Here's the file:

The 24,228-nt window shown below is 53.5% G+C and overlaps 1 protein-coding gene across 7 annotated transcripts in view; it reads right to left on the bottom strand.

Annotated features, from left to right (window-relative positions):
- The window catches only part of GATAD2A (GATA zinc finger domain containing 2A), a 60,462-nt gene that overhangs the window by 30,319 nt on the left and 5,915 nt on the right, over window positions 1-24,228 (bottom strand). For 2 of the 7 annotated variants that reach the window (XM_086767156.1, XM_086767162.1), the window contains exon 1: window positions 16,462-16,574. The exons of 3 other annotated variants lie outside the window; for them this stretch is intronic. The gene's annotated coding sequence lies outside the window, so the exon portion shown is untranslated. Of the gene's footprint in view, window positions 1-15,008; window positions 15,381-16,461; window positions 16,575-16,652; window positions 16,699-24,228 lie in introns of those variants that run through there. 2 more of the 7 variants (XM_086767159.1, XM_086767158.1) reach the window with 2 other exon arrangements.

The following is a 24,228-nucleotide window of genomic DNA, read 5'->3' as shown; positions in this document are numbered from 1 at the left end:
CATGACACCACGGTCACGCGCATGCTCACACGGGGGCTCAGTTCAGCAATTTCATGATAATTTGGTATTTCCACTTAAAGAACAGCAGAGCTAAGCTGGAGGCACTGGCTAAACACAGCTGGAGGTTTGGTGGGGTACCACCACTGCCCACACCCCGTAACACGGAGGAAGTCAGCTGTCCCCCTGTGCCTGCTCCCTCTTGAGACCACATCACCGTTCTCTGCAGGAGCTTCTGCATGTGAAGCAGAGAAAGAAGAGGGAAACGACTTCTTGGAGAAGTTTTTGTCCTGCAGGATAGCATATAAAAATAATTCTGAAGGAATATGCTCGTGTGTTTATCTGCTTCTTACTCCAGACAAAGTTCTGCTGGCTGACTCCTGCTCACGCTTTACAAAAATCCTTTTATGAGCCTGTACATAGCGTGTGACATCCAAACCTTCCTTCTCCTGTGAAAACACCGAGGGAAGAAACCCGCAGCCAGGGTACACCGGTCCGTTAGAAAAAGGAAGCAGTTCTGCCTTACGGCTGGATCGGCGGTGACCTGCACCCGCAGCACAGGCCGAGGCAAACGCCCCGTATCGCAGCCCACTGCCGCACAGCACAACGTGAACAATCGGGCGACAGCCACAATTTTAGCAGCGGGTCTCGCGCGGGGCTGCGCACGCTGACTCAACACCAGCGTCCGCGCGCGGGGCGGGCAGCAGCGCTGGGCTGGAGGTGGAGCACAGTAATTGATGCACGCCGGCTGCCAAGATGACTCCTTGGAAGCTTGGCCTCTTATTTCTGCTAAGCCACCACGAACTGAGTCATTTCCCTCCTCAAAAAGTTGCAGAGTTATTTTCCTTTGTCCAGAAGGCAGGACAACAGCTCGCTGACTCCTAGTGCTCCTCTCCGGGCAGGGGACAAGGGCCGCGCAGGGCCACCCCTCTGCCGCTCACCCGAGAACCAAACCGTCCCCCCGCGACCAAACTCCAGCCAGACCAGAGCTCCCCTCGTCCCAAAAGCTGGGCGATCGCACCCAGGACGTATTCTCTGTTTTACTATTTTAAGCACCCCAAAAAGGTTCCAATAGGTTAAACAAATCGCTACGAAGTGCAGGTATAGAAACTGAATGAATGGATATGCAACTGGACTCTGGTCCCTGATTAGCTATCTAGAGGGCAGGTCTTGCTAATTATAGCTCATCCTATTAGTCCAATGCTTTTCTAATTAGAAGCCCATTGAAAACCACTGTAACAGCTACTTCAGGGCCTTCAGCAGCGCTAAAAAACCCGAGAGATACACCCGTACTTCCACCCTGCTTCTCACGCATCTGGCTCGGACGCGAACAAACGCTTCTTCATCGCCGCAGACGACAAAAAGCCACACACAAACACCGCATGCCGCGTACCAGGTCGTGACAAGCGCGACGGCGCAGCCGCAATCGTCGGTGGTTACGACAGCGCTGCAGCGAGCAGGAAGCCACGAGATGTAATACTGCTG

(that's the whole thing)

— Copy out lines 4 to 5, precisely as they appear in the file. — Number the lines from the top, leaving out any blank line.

The following is a 24,228-nucleotide window of genomic DNA, read 5'->3' as shown; positions in this document are numbered from 1 at the left end:
CATGACACCACGGTCACGCGCATGCTCACACGGGGGCTCAGTTCAGCAATTTCATGATAATTTGGTATTTCCACTTAAAGAACAGCAGAGCTAAGCTGGAGGCACTGGCTAAACACAGCTGGAGGTTTGGTGGGGTACCACCACTGCCCACACCCCGTAACACGGAGGAAGTCAGCTGTCCCCCTGTGCCTGCTCCCTCTTGAGACCACATCACCGTTCTCTGCAGGAGCTTCTGCATGTGAAGCAGAGAAAGAAGAGGGAAACGACTTCTTGGAGAAGTTTTTGTCCTGCAGGATAGCATATAAAAATAATTCTGAAGGAATATGCTCGTGTGTTTATCTGCTTCTTACTCCAGACAAAGTTCTGCTGGCTGACTCCTGCTCACGCTTTACAAAAATCCTTTTATGAGCCTGTACATAGCGTGTGACATCCAAACCTTCCTTCTCCTGTGAAAACACCGAGGGAAGAAACCCGCAGCCAGGGTACACCGGTCCGTTAGAAAAAGGAAGCAGTTCTGCCTTACGGCTGGATCGGCGGTGACCTGCACCCGCAGCACAGGCCGAGGCAAACGCCCCGTATCGCAGCCCACTGCCGCACAGCACAACGTGAACAATCGGGCGACAGCCACAATTTTAGCAGCGGGTCTCGCGCGGGGCTGCGCACGCTGACTCAACACCAGCGTCCGCGCGCGGGGCGGGCAGCAGCGCTGGGCTGGAGGTGGAGCACAGTAATTGATGCACGCCGGCTGCCAAGATGACTCCTTGGAAGCTTGGCCTCTTATTTCTGCTAAGCCACCACGAACTGAGTCATTTCCCTCCTCAAAAAGTTGCAGAGTTATTTTCCTTTGTCCAGAAGGCAGGACAACAGCTCGCTGACTCCTAGTGCTCCTCTCCGGGCAGGGGACAAGGGCCGCGCAGGGCCACCCCTCTGCCGCTCACCCGAGAACCAAACCGTCCCCCCGCGACCAAACTCCAGCCAGACCAGAGCTCCCCTCGTCCCAAAAGCTGGGCGATCGCACCCAGGACGTATTCTCTGTTTTACTATTTTAAGCACCCCAAAAAGGTTCCAATAGGTTAAACAAATCGCTACGAAGTGCAGGTATAGAAACTGAATGAATGGATATGCAACTGGACTCTGGTCCCTGATTAGCTATCTAGAGGGCAGGTCTTGCTAATTATAGCTCATCCTATTAGTCCAATGCTTTTCTAATTAGAAGCCCATTGAAAACCACTGTAACAGCTACTTCAGGGCCTTCAGCAGCGCTAAAAAACCCGAGAGATACACCCGTACTTCCACCCTGCTTCTCACGCATCTGGCTCGGACGCGAACAAACGCTTCTTCATCGCCGCAGACGACAAAAAGCCACACACAAACACCGCATGCCGCGTACCAGGTCGTGACAAGCGCGACGGCGCAGCCGCAATCGTCGGTGGTTACGACAGCGCTGCAGCGAGCAGGAAGCCACGAGATGTAATACTGCTG